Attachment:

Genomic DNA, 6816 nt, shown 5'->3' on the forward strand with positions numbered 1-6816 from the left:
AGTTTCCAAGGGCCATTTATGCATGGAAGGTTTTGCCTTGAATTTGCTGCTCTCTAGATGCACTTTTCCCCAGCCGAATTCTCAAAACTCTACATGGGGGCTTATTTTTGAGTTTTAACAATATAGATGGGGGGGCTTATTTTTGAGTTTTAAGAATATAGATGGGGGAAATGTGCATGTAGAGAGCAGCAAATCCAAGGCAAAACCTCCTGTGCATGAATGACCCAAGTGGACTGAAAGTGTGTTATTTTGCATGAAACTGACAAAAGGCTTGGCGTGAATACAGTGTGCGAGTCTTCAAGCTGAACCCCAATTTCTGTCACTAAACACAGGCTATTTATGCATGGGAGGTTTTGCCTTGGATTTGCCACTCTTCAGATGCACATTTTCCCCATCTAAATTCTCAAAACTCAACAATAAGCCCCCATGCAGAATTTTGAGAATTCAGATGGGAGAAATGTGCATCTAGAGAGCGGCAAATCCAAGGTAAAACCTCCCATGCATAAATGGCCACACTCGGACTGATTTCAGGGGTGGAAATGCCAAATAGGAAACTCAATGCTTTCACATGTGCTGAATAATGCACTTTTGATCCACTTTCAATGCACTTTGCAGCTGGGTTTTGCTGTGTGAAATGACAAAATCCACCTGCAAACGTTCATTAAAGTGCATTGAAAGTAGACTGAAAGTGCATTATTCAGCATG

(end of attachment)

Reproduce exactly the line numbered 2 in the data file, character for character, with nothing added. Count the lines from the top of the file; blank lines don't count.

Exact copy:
AGTTTCCAAGGGCCATTTATGCATGGAAGGTTTTGCCTTGAATTTGCTGCTCTCTAGATGCACTTTTCCCCAGCCGAATTCTCAAAACTCTACATGGGGGCTTATTTTTGAGTTTTAACAATATAGATGGGGGGGCTTATTTTTGAGTTTTAAGAATATAGATGGGGGAAATGTGCATGTAGAGAGCAGCAAATCCAAGGCAAAACCTCCTGTGCATGAATGACCCAAGTGGACTGAAAGTGTGTTATTTTGCATGAAACTGACAAAAGGCTTGGCGTGAATACAGTGTGCGAGTCTTCAAGCTGAACCCCAATTTCTGTCACTAAACACAGGCTATTTATGCATGGGAGGTTTTGCCTTGGATTTGCCACTCTTCAGATGCACATTTTCCCCATCTAAATTCTCAAAACTCAACAATAAGCCCCCATGCAGAATTTTGAGAATTCAGATGGGAGAAATGTGCATCTAGAGAGCGGCAAATCCAAGGTAAAACCTCCCATGCATAAATGGCCACACTCGGACTGATTTCAGGGGTGGAAATGCCAAATAGGAAACTCAATGCTTTCACATGTGCTGAATAATGCACTTTTGATCCACTTTCAATGCACTTTGCAGCTGGGTTTTGCTGTGTGAAATGACAAAATCCACCTGCAAACGTTCATTAAAGTGCATTGAAAGTAGACTGAAAGTGCATTATTCAGCATG